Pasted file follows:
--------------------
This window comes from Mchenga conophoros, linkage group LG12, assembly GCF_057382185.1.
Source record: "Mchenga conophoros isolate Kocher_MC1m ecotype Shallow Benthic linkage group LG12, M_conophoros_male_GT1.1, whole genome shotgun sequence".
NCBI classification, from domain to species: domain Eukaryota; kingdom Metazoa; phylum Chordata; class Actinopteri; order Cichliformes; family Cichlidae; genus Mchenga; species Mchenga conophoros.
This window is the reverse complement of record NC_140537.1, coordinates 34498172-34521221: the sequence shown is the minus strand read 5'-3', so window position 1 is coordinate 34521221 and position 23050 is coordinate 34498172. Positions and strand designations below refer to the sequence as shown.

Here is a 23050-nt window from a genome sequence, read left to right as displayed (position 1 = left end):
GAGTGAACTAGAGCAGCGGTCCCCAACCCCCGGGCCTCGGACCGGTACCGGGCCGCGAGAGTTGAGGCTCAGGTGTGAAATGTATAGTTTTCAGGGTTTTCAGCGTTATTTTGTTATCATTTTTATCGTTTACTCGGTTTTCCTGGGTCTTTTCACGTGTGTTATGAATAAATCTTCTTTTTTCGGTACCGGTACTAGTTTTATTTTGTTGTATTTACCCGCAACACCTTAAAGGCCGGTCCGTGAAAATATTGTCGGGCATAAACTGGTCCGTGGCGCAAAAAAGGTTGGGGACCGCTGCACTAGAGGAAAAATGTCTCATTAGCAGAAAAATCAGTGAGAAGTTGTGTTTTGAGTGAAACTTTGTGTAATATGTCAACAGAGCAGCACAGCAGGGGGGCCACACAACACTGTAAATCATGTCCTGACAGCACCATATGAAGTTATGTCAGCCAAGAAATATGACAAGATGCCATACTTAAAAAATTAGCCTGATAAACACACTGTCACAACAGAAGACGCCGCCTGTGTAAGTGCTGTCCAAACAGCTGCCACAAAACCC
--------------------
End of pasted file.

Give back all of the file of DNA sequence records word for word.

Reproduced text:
This window comes from Mchenga conophoros, linkage group LG12, assembly GCF_057382185.1.
Source record: "Mchenga conophoros isolate Kocher_MC1m ecotype Shallow Benthic linkage group LG12, M_conophoros_male_GT1.1, whole genome shotgun sequence".
NCBI classification, from domain to species: domain Eukaryota; kingdom Metazoa; phylum Chordata; class Actinopteri; order Cichliformes; family Cichlidae; genus Mchenga; species Mchenga conophoros.
This window is the reverse complement of record NC_140537.1, coordinates 34498172-34521221: the sequence shown is the minus strand read 5'-3', so window position 1 is coordinate 34521221 and position 23050 is coordinate 34498172. Positions and strand designations below refer to the sequence as shown.

Here is a 23050-nt window from a genome sequence, read left to right as displayed (position 1 = left end):
GAGTGAACTAGAGCAGCGGTCCCCAACCCCCGGGCCTCGGACCGGTACCGGGCCGCGAGAGTTGAGGCTCAGGTGTGAAATGTATAGTTTTCAGGGTTTTCAGCGTTATTTTGTTATCATTTTTATCGTTTACTCGGTTTTCCTGGGTCTTTTCACGTGTGTTATGAATAAATCTTCTTTTTTCGGTACCGGTACTAGTTTTATTTTGTTGTATTTACCCGCAACACCTTAAAGGCCGGTCCGTGAAAATATTGTCGGGCATAAACTGGTCCGTGGCGCAAAAAAGGTTGGGGACCGCTGCACTAGAGGAAAAATGTCTCATTAGCAGAAAAATCAGTGAGAAGTTGTGTTTTGAGTGAAACTTTGTGTAATATGTCAACAGAGCAGCACAGCAGGGGGGCCACACAACACTGTAAATCATGTCCTGACAGCACCATATGAAGTTATGTCAGCCAAGAAATATGACAAGATGCCATACTTAAAAAATTAGCCTGATAAACACACTGTCACAACAGAAGACGCCGCCTGTGTAAGTGCTGTCCAAACAGCTGCCACAAAACCC